Communism versus democracy: The age-old argument between purveyors of democracy and those that advocate communism both depend on ideologies that don’t work in practice. In many ways, at least ideologically, they are similar. It’s in practice that the two differ substantially.
Communism is based on the idea that everyone is equal, which is obvious nonsense and totally impractical. Democracy is based on the power of the people governing the people, which is slightly less nonsense but also doesn’t work in practice.
The current worldwide trend of popularism, which, in most cases, is a halfway house towards autocracy, if not outright dictatorship, has called into question which system works better for the people and which system do the people prefer, which may be two different things.
China is currently pushing the idea that democracy is in decline because it doesn’t work. Russia is aiding and abetting that idea while trying to maintain the illusion among its people that Russia is a democracy. Having the best of both worlds, at least from the country leadership point of view, seems to be a growing trend among many populist leaders across the globe.
Is anyone going to win the fight between practical communism and practical democracy? Probably unlikely and probably just as well.
Throughout human history, people have sought leaders, whether they be kings, emperors, popes, clan heads, pharaohs or heads of your local book club. Most people want to be led: They don’t want the responsibility of making decisions, they just want to retain the right to bitch about those decisions. In principle, I have always thought that “if you don’t wish to participate in a decision, you have no right to complain about the results of that decision”. So where does that leave communism, in all its various forms, and democracy, also in all its various forms?
You can also throw into this mix the dichotomy of individual freedoms versus collective, or community, responsibility. In most of our current world, lack of population control means that collective responsibility will become more and more dominant over individual freedom. Few people, even currently, live their lives without affecting others in some way. Short of continual conflict, we must learn to put community responsibility over individual rights. That requires collective decision making which, in turn, requires leadership.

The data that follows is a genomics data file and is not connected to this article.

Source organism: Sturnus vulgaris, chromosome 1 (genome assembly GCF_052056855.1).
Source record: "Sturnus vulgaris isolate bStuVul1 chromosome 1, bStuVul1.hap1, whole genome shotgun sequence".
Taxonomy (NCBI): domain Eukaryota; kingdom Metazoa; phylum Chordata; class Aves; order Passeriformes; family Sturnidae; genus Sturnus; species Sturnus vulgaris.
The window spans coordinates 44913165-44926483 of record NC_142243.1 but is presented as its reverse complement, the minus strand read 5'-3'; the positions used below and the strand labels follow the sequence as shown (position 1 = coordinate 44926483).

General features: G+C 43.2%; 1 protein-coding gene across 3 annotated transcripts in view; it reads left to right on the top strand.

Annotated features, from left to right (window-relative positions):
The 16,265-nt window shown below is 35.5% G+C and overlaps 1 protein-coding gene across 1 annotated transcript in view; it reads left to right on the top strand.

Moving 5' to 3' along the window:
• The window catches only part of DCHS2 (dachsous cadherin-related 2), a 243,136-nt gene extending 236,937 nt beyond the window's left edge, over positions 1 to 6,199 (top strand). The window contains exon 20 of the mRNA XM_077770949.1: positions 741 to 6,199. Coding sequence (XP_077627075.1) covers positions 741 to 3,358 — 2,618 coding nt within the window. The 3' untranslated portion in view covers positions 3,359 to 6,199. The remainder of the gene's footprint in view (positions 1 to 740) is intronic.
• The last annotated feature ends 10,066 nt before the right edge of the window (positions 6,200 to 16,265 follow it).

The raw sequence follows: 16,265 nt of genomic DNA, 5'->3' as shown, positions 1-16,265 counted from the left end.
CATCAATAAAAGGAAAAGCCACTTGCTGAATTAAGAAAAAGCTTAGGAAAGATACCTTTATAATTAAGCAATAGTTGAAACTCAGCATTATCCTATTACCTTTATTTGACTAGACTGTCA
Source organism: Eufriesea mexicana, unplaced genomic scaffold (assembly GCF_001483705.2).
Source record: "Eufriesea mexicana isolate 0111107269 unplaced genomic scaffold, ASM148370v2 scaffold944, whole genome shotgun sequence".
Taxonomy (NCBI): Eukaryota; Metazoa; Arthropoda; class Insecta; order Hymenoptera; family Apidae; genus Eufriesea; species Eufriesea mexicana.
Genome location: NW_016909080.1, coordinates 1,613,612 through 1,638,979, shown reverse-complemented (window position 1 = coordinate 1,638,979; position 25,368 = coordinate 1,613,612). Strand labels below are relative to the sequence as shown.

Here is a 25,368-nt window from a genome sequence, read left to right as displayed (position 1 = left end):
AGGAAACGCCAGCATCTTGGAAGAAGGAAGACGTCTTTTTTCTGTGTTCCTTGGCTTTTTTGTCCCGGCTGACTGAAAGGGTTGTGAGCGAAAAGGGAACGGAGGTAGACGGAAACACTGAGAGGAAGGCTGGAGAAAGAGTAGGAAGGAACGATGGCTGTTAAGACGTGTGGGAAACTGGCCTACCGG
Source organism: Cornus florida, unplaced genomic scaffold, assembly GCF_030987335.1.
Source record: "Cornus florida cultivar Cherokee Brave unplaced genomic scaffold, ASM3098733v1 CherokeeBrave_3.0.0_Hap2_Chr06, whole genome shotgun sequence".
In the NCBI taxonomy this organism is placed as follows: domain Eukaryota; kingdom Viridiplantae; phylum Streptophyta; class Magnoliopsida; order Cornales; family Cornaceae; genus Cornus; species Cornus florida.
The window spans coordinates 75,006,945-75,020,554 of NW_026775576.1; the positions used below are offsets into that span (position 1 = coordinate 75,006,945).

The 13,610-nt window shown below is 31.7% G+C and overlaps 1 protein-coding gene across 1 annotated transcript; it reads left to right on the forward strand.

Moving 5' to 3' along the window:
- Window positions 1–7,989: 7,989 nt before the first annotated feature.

The only difference between current political systems is whether that leadership is chosen by the people or whether it is imposed upon the people.
Unfortunately, the current political trend in democratic countries is pushing the two systems closer together. The rise of demogogues like Donald Trump and Jair Bolsonaro are both examples of this trend. Vladimir Putin and Xi Jinping are already firmly in the camp of leadership imposed on the people.
I wrote last week on the rise of blind ambition against integrity among public figures. This loss of integrity is also pushing current democracies towards autocracy and leadership imposition.
Is this trend inevitable? I would say yes, unless the silent majorities in currently democratic countries, start participating in the futures of those democracies. However, the signs are not good. Voter participation in most democracies is falling, and is already way below 50%. I go back to one of my points above. The masses don’t want to participate in decisions. However, there seems to be little realization that continuing on that irresponsible path will inevitably result in revocation of any right to participation.
The leadership in China is totally convinced that it is not only their destiny, but also their right, to rule the world. Abrogating our responsibility to actively defend, protect, promote, and participate in, democracy will inevitably prove them correct in the long run.
HOW DO WE WAKE UP THE DEMOCRATIC MASSES AND DRAG THEM, PROBABLY KICKING AND SCREAMING, OUT OF THEIR SELF-CENTERED COMPLACENCY?